• Permanent tinnitus (ringing, whistling, buzzing or humming in the ears) is present.

    Click here for HSE calculators to help you assess your level of hearing risk.

     

    WHAT THE LAW SAYS

    The Control of Noise at Work Regulations 2005 (the Noise Regulations) came into force for all industry sectors (bar music and entertainment) in Great Britain on 6 April 2006.

    The aim of the Noise Regulations is to ensure that workers' hearing is protected from excessive noise at their place of work, which could cause them to lose their hearing and/or to suffer from tinnitus.

    Employers must provide hearing protection and hearing protection zones when noise reaches 85 decibels (daily or weekly average exposure) and employers must assess the risk to workers' health and provide them with information and training when daily or weekly average noise is 80 decibels.

    There are also levels of noise exposure which must not be exceeded. These are called exposure limit values:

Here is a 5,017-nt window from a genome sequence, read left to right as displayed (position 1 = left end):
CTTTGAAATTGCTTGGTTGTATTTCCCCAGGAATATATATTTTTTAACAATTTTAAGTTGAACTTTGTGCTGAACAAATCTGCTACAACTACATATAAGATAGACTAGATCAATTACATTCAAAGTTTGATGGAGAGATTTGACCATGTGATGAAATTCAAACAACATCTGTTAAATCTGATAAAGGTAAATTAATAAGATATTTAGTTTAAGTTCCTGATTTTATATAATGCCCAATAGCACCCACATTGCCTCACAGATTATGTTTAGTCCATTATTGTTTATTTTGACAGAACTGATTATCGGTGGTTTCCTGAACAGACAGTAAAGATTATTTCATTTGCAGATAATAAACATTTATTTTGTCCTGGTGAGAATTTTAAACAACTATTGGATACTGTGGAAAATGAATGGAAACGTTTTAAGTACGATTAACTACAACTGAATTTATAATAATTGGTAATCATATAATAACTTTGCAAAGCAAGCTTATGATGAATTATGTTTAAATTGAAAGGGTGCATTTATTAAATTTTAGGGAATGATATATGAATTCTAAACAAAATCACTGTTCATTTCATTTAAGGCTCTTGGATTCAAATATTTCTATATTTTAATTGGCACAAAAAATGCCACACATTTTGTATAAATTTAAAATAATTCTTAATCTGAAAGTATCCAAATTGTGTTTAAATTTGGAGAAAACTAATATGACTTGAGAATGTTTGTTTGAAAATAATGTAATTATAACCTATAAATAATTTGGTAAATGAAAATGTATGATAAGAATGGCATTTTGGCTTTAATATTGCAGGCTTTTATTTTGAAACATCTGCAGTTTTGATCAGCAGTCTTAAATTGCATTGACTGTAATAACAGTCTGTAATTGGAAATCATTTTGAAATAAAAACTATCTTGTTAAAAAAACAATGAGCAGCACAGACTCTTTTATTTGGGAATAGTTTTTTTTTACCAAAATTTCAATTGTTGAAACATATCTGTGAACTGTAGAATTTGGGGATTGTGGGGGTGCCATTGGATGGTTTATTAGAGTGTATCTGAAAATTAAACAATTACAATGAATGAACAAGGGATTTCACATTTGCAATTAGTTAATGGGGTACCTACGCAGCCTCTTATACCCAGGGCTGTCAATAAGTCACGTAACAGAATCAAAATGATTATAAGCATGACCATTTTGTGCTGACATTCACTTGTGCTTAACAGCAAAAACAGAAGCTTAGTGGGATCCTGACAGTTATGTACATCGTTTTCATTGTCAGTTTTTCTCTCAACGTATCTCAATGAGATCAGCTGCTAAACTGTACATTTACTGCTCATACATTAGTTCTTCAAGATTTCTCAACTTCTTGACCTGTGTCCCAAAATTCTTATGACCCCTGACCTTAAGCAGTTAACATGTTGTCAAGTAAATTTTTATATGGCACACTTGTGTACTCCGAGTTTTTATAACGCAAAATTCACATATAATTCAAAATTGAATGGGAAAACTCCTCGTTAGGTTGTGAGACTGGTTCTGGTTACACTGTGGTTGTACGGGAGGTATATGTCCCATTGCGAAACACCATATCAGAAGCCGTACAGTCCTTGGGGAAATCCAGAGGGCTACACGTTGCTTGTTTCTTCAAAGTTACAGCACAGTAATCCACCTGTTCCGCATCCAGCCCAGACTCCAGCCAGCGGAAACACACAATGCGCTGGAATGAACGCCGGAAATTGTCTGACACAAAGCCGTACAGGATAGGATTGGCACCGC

• daily or weekly exposure of 87 dB;
    • peak sound pressure of 140 dB.

     

    This graph illustrates common noise levels in different working environments.

    examples_of_noise_levels.420w

    Guidance on the 2005 Regulations can be found in the HSE publications Noise at work: A brief guide to controlling the risks and Controlling Noise at Work

     

     

    The Control of Noise at Work Regulations 2005 (Noise Regulations 2005) require employers to prevent or reduce risks to health and safety from exposure to noise at work. Employees have duties under the Regulations too.

    Employers must:

    • Assess the risks to your employees from noise at work;
    • Take action to reduce the noise exposure that produces those risks;
    • Provide your employees with hearing protection if you cannot reduce the noise exposure enough by using other methods;
    • Make sure the legal limits on noise exposure are not exceeded;
    • Provide your employees with information, instruction and training;